Sherayzen Law Office has long held the view that the increase in the income thresholds for tax brackets is especially important (perhaps, more so than the decrease in tax rates) to alleviate the tax burden of the middle class. However, we do note with alarm that the benefits might have been spread too widely to include the top 1% of the earners while the 10% bracket was kept essentially the same. We believe that this was one of the reasons why the Congress made the increase in income thresholds for tax brackets a temporary one despite the anticipated inflation pressures in the future.

Home Equity Tax Deduction Eliminated in 2018 | Tax Lawyers News

The Home Equity Tax Deduction used to be one of the most common deductions used by US taxpayers. The Tax Cuts and Jobs Act of 2017 eliminated this deduction. Let’s take a brief look at the Home Equity Tax Deduction and what its elimination may mean for your US tax return.

Home Equity Tax Deduction: What are Home Equity Loans and Home Equity Lines of Credit?

A Home Equity Loan is a loan which uses the borrower’s equity in his home as a collateral for the loan.

A Home Equity Line of Credit or HELOC is a loan in which a lender agrees to lend a certain amount of funds to the borrower who uses his equity in his home as a collateral. HELOC is different from a conventional home equity loan because the borrower does not receive the entire amount of the credit up front, but uses a line of credit to borrow funds as needed (but not to exceed the credit limit). HELOC is very similar to a credit card, but it is backed-up by the borrower’s real estate.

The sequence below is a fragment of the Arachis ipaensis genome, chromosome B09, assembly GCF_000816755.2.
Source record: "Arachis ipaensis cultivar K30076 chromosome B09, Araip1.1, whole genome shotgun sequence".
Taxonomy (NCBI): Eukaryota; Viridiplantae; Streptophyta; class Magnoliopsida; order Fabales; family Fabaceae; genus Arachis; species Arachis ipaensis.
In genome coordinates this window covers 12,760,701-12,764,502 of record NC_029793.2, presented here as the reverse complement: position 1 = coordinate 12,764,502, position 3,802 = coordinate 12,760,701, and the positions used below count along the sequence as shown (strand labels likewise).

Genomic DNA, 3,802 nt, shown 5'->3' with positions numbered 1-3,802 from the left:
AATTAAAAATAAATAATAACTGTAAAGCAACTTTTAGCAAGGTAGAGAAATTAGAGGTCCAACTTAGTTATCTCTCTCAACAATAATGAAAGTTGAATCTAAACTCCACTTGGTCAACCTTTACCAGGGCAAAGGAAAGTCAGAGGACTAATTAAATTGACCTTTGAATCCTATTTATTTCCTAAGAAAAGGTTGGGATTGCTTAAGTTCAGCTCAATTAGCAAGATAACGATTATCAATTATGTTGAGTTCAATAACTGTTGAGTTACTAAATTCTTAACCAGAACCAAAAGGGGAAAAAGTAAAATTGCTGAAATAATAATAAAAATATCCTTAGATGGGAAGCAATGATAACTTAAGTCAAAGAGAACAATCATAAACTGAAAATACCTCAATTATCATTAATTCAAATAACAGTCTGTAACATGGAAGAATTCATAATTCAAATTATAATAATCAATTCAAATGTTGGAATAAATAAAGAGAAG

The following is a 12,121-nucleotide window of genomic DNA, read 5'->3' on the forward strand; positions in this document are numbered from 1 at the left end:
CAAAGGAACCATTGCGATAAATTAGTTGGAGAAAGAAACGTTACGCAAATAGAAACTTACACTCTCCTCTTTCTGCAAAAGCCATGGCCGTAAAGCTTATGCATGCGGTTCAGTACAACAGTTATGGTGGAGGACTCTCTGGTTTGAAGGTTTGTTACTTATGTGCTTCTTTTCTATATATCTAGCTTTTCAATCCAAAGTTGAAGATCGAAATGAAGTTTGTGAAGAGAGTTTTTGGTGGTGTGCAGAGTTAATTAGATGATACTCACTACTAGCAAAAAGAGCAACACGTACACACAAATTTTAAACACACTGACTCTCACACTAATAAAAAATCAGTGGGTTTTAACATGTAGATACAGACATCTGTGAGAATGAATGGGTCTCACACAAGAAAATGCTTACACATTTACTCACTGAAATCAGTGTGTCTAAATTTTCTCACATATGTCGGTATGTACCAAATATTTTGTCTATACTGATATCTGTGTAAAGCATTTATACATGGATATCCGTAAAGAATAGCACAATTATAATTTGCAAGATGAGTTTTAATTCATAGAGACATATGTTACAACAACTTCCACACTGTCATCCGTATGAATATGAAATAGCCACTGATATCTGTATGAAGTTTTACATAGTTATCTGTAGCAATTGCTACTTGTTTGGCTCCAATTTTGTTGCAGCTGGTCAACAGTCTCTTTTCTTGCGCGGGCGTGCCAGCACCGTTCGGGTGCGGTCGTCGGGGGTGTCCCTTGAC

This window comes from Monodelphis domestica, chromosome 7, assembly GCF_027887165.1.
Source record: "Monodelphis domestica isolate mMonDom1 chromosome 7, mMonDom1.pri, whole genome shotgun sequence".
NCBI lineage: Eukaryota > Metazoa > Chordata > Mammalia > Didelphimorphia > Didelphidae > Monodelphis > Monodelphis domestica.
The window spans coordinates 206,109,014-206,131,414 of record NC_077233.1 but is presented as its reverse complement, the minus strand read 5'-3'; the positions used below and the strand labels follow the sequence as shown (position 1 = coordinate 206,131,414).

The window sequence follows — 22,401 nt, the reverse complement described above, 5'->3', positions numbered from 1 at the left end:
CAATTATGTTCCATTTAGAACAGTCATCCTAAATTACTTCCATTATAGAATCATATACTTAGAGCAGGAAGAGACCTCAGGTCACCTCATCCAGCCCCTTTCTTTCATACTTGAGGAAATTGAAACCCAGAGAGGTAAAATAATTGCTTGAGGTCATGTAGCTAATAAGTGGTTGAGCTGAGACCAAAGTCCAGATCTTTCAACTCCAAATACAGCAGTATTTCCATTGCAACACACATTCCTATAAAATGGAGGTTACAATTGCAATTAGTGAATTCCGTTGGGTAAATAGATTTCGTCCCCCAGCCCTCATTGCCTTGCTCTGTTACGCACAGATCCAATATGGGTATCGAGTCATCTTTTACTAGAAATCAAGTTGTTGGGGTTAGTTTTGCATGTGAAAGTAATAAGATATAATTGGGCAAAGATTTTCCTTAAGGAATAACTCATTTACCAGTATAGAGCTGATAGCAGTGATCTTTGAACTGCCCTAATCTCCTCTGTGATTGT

Home Equity Tax Deduction as of 2017

Prior to the Tax Cuts and Jobs Act of 2017, homeowners who took out home equity loans could deduct from their adjusted gross income (on Schedule A) the interest on a Home Equity Loan or HELOC up to $100,000. This was called the Home Equity Tax Deduction.

Home Equity Tax Deduction Eliminated Starting Tax Year 2018

As a result of the 2017 tax reform (the Tax Cuts and Jobs Act of 2017), the Home Equity Tax Deduction was completely eliminated. In fact, the deduction was eliminated for both, new and existing borrowers (unlike the home mortgage deduction).